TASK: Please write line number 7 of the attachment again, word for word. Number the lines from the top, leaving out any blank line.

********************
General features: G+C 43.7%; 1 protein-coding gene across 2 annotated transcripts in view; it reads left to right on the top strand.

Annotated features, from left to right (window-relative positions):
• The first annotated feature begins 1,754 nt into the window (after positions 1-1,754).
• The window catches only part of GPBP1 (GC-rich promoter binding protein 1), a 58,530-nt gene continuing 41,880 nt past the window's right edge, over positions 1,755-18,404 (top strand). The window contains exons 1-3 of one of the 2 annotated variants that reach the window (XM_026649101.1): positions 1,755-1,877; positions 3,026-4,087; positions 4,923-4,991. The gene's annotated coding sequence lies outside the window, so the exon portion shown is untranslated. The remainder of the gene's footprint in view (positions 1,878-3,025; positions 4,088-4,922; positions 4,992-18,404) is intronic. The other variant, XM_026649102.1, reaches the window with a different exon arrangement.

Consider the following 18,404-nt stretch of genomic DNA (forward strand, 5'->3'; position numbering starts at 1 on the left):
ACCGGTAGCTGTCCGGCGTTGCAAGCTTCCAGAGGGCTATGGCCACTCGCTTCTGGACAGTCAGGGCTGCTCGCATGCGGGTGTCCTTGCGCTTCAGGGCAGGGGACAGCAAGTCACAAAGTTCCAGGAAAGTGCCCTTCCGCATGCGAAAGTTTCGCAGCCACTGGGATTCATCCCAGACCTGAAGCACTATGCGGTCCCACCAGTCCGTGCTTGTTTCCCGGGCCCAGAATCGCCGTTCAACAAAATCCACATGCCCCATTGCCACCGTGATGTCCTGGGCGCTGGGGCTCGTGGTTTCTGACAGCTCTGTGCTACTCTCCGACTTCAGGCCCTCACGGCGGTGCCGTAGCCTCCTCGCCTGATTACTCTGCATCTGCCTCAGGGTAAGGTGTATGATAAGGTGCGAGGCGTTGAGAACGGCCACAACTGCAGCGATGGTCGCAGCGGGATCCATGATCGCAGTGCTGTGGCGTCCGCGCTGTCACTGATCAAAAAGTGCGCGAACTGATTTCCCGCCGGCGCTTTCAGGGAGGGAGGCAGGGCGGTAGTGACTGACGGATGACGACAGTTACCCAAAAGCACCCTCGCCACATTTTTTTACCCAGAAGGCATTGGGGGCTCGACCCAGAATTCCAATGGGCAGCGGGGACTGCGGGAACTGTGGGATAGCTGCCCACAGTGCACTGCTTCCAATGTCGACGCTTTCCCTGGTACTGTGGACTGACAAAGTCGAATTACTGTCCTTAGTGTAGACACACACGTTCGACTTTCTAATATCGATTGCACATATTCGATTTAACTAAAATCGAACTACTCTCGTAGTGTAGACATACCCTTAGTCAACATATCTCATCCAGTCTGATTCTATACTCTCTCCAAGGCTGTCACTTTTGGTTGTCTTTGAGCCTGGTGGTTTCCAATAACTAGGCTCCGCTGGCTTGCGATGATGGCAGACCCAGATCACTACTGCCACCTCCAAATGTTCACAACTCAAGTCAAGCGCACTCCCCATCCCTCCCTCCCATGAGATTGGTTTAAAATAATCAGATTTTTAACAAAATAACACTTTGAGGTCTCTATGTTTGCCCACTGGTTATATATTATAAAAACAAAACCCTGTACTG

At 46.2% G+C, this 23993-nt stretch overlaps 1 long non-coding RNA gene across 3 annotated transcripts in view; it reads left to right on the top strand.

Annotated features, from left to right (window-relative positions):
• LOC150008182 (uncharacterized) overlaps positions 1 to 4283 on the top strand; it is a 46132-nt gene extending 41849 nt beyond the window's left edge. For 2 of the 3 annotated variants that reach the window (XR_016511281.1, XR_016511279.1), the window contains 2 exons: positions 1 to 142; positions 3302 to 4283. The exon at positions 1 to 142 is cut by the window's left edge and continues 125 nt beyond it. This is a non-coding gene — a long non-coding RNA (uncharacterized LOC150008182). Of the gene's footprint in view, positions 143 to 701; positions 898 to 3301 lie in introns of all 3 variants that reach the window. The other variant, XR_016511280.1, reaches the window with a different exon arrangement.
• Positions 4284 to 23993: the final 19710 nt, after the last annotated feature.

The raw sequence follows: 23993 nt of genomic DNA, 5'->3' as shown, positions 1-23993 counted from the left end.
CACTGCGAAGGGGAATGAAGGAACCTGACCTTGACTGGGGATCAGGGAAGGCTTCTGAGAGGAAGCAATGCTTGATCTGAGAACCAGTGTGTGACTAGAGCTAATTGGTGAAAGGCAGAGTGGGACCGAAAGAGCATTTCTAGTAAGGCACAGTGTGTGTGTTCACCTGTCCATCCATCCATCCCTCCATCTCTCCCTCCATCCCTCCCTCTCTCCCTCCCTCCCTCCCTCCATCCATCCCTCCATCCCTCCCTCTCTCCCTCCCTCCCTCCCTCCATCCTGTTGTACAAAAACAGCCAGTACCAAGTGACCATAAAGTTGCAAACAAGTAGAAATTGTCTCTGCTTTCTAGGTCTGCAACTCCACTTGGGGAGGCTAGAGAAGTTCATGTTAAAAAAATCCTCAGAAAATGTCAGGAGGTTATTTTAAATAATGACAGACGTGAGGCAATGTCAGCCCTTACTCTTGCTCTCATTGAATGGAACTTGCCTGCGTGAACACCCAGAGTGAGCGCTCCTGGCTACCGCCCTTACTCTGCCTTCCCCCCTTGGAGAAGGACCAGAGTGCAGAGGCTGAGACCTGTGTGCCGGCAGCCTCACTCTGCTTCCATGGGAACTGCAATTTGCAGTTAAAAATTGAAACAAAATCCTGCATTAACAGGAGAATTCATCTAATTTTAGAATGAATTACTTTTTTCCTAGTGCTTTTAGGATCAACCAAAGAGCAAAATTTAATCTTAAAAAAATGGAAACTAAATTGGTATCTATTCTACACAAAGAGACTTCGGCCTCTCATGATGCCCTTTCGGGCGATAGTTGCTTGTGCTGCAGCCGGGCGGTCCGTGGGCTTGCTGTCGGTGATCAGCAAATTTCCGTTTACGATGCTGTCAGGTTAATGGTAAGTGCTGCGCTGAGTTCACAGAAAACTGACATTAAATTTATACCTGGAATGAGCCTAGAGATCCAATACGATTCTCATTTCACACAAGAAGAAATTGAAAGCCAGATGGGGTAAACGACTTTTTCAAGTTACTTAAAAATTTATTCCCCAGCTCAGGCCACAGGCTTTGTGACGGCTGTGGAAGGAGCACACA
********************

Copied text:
At 46.2% G+C, this 23993-nt stretch overlaps 1 long non-coding RNA gene across 3 annotated transcripts in view; it reads left to right on the top strand.